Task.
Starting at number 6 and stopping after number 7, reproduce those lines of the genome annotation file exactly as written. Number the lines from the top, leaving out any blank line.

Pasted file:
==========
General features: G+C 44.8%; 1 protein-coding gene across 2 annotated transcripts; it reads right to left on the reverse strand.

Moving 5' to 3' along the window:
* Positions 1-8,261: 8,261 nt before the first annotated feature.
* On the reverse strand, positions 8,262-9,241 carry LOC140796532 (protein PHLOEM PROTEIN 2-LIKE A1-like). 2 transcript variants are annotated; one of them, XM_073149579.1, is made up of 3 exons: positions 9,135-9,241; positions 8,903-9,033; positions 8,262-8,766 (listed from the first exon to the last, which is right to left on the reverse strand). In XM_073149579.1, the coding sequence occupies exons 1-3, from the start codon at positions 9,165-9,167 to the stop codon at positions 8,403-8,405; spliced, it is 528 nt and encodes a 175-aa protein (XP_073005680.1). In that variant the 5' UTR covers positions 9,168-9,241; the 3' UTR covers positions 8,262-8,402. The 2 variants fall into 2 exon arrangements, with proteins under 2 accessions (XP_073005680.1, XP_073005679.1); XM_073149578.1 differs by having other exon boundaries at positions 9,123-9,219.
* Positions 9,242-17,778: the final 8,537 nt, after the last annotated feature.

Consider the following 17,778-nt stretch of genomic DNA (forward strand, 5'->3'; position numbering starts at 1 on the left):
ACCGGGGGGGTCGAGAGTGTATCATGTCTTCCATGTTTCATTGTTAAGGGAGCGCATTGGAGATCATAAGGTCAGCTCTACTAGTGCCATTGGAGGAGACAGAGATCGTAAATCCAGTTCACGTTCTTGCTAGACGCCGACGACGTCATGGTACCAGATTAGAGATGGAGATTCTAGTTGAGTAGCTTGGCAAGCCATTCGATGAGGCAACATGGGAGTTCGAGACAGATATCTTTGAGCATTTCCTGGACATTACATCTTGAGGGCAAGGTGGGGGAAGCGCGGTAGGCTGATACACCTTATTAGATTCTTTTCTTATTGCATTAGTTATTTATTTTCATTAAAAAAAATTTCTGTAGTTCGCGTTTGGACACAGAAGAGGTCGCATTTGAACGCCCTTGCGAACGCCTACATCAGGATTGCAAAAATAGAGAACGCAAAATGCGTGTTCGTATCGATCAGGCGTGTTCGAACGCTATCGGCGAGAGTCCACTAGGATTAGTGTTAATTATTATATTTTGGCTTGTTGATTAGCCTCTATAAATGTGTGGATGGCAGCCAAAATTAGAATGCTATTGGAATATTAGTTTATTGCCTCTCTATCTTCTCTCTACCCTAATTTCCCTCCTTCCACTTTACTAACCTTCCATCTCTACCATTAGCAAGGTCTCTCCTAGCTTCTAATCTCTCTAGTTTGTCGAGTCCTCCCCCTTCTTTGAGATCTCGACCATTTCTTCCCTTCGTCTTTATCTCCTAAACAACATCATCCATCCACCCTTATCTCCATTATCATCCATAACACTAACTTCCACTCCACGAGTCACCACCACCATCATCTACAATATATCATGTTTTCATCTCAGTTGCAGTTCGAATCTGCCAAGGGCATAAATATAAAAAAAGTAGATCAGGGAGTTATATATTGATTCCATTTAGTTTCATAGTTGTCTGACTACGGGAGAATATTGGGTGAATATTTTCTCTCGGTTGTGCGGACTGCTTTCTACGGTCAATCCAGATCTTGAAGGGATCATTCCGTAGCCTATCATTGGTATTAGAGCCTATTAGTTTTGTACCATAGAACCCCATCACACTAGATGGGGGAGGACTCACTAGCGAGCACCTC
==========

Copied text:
Consider the following 17,778-nt stretch of genomic DNA (forward strand, 5'->3'; position numbering starts at 1 on the left):
ACCGGGGGGGTCGAGAGTGTATCATGTCTTCCATGTTTCATTGTTAAGGGAGCGCATTGGAGATCATAAGGTCAGCTCTACTAGTGCCATTGGAGGAGACAGAGATCGTAAATCCAGTTCACGTTCTTGCTAGACGCCGACGACGTCATGGTACCAGATTAGAGATGGAGATTCTAGTTGAGTAGCTTGGCAAGCCATTCGATGAGGCAACATGGGAGTTCGAGACAGATATCTTTGAGCATTTCCTGGACATTACATCTTGAGGGCAAGGTGGGGGAAGCGCGGTAGGCTGATACACCTTATTAGATTCTTTTCTTATTGCATTAGTTATTTATTTTCATTAAAAAAAATTTCTGTAGTTCGCGTTTGGACACAGAAGAGGTCGCATTTGAACGCCCTTGCGAACGCCTACATCAGGATTGCAAAAATAGAGAACGCAAAATGCGTGTTCGTATCGATCAGGCGTGTTCGAACGCTATCGGCGAGAGTCCACTAGGATTAGTGTTAATTATTATATTTTGGCTTGTTGATTAGCCTCTATAAATGTGTGGATGGCAGCCAAAATTAGAATGCTATTGGAATATTAGTTTATTGCCTCTCTATCTTCTCTCTACCCTAATTTCCCTCCTTCCACTTTACTAACCTTCCATCTCTACCATTAGCAAGGTCTCTCCTAGCTTCTAATCTCTCTAGTTTGTCGAGTCCTCCCCCTTCTTTGAGATCTCGACCATTTCTTCCCTTCGTCTTTATCTCCTAAACAACATCATCCATCCACCCTTATCTCCATTATCATCCATAACACTAACTTCCACTCCACGAGTCACCACCACCATCATCTACAATATATCATGTTTTCATCTCAGTTGCAGTTCGAATCTGCCAAGGGCATAAATATAAAAAAAGTAGATCAGGGAGTTATATATTGATTCCATTTAGTTTCATAGTTGTCTGACTACGGGAGAATATTGGGTGAATATTTTCTCTCGGTTGTGCGGACTGCTTTCTACGGTCAATCCAGATCTTGAAGGGATCATTCCGTAGCCTATCATTGGTATTAGAGCCTATTAGTTTTGTACCATAGAACCCCATCACACTAGATGGGGGAGGACTCACTAGCGAGCACCTC